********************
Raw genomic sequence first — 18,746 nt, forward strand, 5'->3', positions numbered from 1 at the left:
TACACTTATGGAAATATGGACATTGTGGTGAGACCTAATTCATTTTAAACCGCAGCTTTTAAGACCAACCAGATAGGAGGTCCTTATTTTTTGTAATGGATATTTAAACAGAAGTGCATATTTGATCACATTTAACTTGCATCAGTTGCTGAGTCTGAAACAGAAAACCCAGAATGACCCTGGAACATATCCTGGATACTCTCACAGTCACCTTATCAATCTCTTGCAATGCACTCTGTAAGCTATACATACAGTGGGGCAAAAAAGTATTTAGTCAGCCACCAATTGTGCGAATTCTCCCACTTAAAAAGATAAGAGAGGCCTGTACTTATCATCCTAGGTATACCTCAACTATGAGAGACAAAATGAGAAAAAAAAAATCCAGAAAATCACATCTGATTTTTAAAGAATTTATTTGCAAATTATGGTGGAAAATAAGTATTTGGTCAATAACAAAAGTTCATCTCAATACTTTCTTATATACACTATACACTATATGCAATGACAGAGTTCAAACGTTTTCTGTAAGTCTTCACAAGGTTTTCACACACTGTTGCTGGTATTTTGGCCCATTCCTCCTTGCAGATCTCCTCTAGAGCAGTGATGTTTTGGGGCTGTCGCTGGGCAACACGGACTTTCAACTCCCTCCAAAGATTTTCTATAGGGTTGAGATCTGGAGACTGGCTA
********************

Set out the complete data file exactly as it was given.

Raw genomic sequence first — 18,746 nt, forward strand, 5'->3', positions numbered from 1 at the left:
TACACTTATGGAAATATGGACATTGTGGTGAGACCTAATTCATTTTAAACCGCAGCTTTTAAGACCAACCAGATAGGAGGTCCTTATTTTTTGTAATGGATATTTAAACAGAAGTGCATATTTGATCACATTTAACTTGCATCAGTTGCTGAGTCTGAAACAGAAAACCCAGAATGACCCTGGAACATATCCTGGATACTCTCACAGTCACCTTATCAATCTCTTGCAATGCACTCTGTAAGCTATACATACAGTGGGGCAAAAAAGTATTTAGTCAGCCACCAATTGTGCGAATTCTCCCACTTAAAAAGATAAGAGAGGCCTGTACTTATCATCCTAGGTATACCTCAACTATGAGAGACAAAATGAGAAAAAAAAAATCCAGAAAATCACATCTGATTTTTAAAGAATTTATTTGCAAATTATGGTGGAAAATAAGTATTTGGTCAATAACAAAAGTTCATCTCAATACTTTCTTATATACACTATACACTATATGCAATGACAGAGTTCAAACGTTTTCTGTAAGTCTTCACAAGGTTTTCACACACTGTTGCTGGTATTTTGGCCCATTCCTCCTTGCAGATCTCCTCTAGAGCAGTGATGTTTTGGGGCTGTCGCTGGGCAACACGGACTTTCAACTCCCTCCAAAGATTTTCTATAGGGTTGAGATCTGGAGACTGGCTA